To treat astigmatism, the cornea is made more spherical — like a basketball instead of a football. This eliminates multiple focusing points within the eye and creates one point of focus on the retina. Astigmatism can be treated at the same time as nearsightedness and farsightedness.
PRK is for those who:
- want to reduce or eliminate their dependence on glasses or contacts
- are over 18 years of age
- have had a stable eye prescription for at least one year
- have no health issues affecting their eyes
- have corneas too thin for LASIK
- have large pupils
What to expect on surgery day:
You will arrive at the laser center about an hour prior to your procedure. Once you have been checked in you may be offered a sedative to help you relax. You will then be prepared for surgery. The area around your eyes will be cleaned and a sterile drape may be applied around your eye. Anesthetic eye drops will be used to numb your eyes; no injections or needles will be used. When your eye is completely numb, an eyelid holder will be placed between your eyelids to keep you from blinking during the procedure.
Next, your doctor will remove the epithelium, a thin layer of protective skin that covers the cornea. You will be asked to look directly at a target light while the laser reshapes your cornea. The laser will be programmed with the information gathered in your pre-operative exam. The laser treatment will be completed in less than a minute or two, depending on the amount of correction needed.
Following your procedure, your eye(s) will be examined with a slit lamp microscope. Your eyes may be shielded for protection. Your vision may be blurry or hazy for one to five days. You will experience some discomfort as the epithelium heals and covers the treated area. Eye drops, pain medication and possibly a protective contact lens can be used to minimize this discomfort. Most patients resume normal activities within one to three days. Vision can fluctuate for up to six months.
The decision to have PRK is an important one that only you can make. The goal of any refractive surgical procedure is to reduce your dependence on corrective lenses. However, we cannot guarantee you will have the results you desire. The vast majority of our patients are extremely happy with their vision after PRK and can do most activities without dependence on corrective lenses.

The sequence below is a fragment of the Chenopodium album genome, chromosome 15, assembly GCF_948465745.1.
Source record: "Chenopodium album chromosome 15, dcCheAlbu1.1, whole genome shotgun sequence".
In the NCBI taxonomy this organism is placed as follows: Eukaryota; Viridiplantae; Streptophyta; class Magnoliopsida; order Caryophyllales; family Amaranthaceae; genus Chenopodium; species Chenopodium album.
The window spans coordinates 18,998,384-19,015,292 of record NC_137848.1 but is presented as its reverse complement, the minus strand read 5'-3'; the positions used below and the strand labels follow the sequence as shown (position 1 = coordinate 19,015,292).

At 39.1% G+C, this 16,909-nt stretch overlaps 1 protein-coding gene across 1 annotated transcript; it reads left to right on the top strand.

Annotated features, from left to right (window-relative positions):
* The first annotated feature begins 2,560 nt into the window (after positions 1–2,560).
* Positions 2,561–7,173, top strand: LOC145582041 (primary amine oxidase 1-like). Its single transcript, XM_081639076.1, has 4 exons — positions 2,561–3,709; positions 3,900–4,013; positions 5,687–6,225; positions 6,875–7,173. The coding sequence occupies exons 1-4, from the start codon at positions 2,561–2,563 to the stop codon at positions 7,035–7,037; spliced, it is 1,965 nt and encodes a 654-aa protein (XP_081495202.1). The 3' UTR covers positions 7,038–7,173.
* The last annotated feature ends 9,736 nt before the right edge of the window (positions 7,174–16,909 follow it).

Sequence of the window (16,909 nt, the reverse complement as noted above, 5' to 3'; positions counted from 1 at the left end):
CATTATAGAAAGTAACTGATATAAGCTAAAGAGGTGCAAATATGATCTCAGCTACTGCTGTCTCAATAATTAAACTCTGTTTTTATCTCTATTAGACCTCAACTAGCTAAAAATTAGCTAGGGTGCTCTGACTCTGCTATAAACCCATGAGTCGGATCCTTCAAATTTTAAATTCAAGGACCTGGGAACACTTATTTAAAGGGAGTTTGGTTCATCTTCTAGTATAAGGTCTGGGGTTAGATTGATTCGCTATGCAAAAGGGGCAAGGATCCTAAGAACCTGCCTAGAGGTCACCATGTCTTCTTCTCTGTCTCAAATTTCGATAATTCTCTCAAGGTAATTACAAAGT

PRK is a safe, effective and permanent procedure, but like any surgical procedure, it does have some risks. After PRK, almost everyone experiences some visual side effects.These visual side effects are usually mild and temporary and have a tendency to diminish over time. But there is a slight chance that some of these side effects won’t go away completely, including light sensitivity, glare and halos. Serious complications to PRK are extremely rare.
Since everyone heals somewhat differently, some patients may over react to the procedure and some may under react resulting in over corrections and under corrections. Once the eye has stablized (3 to 6 months) you and your doctor can discuss whether a re-treatment could help fine tune your vision if you are over or under corrected.
Alternatives to PRK
PRK is not the only surgical procedure designed to correct nearsightedness, farsightedness and astigmatism. To learn about other procedures go to the surgical and laser vision correction procedures section of our Web Site. You may also choose to make an appointment, request additional information to learn more about this exciting procedure.
Wavefront Diagnostic Technology
Until recently, laser vision correction treated patients based strictly on their optical prescription. In other words, if you were a minus-four nearsighted person, glasses with minus-four lenses would get you back to seeing the best that you could. If you had laser vision correction, that same prescription would be programmed into the excimer laser and the exact amount of tissue would be removed to make a minus-four into a zero. Anyone who was a minus-four would get the exact same treatment. We call this conventional laser vision correction.
Today, with the advent of wavefront diagnostic technology, wavefront guided excimer lasers can now treat patients according to the uniqueness of their entire optical system, not just their prescription.
How Wavefront Works
Wavefront technology was pioneered for astronomy and physics to aid in reducing aberrations or imperfections in the optical systems of telescopes. In much the same way, wavefront-sensing devices are being used to produce an accurate picture of the optical imperfections found in the human eye. This technology differs from traditional testing methods in its ability to measure the entire optical system of the eye, instead of simply the front surface of the eye. Light travels in a procession of flat sheets known as wavefronts. These wavefronts enter the eye, pass through the entire optical system (the cornea, lens and retina) and are then reflected back. When the optical system has perfect refracting surfaces, these wavefronts exit the eye as flat sheets. But when the cornea is irregular or the lens is imperfect, higher-order aberrations are created, and the wavefronts exit the eye as irregular, curved sheets.
Wavefront technology captures the reflected wavefronts and compares these curved sheets to a perfect wavefront and a 3-D map of the eye’s optical irregularities is created. This map is then transferred to the excimer laser and is used as a guide to reshape the cornea during laser vision treatment.
Results have shown that custom laser vision correction can reduce some of the unwanted visual effects experienced from conventional laser vision correction, especially those associated with night vision such as glare and halos. By addressing both a person’s prescription and the higher order aberrations within their eye’s optical system, custom laser vision correction has the potential of making patients see better than they could with conventional glasses or conventional laser vision correction.
Schedule a Consultation
Contact us at 800-244-9907 to schedule a LASIK consultation today.